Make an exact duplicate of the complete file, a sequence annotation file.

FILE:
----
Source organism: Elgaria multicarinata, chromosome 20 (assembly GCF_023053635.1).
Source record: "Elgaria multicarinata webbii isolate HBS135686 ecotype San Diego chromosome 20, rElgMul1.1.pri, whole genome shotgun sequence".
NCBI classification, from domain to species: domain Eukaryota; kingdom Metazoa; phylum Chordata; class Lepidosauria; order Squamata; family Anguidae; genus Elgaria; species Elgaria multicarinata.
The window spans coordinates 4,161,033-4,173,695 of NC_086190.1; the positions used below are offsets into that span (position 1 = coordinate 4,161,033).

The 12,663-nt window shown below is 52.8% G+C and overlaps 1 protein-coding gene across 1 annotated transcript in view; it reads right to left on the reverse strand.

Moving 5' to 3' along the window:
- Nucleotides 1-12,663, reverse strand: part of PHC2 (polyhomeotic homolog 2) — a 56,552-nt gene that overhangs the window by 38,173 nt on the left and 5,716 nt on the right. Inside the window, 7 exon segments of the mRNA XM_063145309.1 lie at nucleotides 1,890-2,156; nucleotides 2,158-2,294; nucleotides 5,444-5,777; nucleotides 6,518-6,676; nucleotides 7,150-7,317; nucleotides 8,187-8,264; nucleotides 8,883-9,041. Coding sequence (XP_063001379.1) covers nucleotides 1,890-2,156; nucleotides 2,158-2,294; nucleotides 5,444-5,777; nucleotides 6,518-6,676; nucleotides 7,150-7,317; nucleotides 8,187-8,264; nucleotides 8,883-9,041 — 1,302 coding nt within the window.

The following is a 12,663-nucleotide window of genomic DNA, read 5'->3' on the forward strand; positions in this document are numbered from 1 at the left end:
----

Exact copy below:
Source organism: Elgaria multicarinata, chromosome 20 (assembly GCF_023053635.1).
Source record: "Elgaria multicarinata webbii isolate HBS135686 ecotype San Diego chromosome 20, rElgMul1.1.pri, whole genome shotgun sequence".
NCBI classification, from domain to species: domain Eukaryota; kingdom Metazoa; phylum Chordata; class Lepidosauria; order Squamata; family Anguidae; genus Elgaria; species Elgaria multicarinata.
The window spans coordinates 4,161,033-4,173,695 of NC_086190.1; the positions used below are offsets into that span (position 1 = coordinate 4,161,033).

The 12,663-nt window shown below is 52.8% G+C and overlaps 1 protein-coding gene across 1 annotated transcript in view; it reads right to left on the reverse strand.

Moving 5' to 3' along the window:
- Nucleotides 1-12,663, reverse strand: part of PHC2 (polyhomeotic homolog 2) — a 56,552-nt gene that overhangs the window by 38,173 nt on the left and 5,716 nt on the right. Inside the window, 7 exon segments of the mRNA XM_063145309.1 lie at nucleotides 1,890-2,156; nucleotides 2,158-2,294; nucleotides 5,444-5,777; nucleotides 6,518-6,676; nucleotides 7,150-7,317; nucleotides 8,187-8,264; nucleotides 8,883-9,041. Coding sequence (XP_063001379.1) covers nucleotides 1,890-2,156; nucleotides 2,158-2,294; nucleotides 5,444-5,777; nucleotides 6,518-6,676; nucleotides 7,150-7,317; nucleotides 8,187-8,264; nucleotides 8,883-9,041 — 1,302 coding nt within the window.

The following is a 12,663-nucleotide window of genomic DNA, read 5'->3' on the forward strand; positions in this document are numbered from 1 at the left end: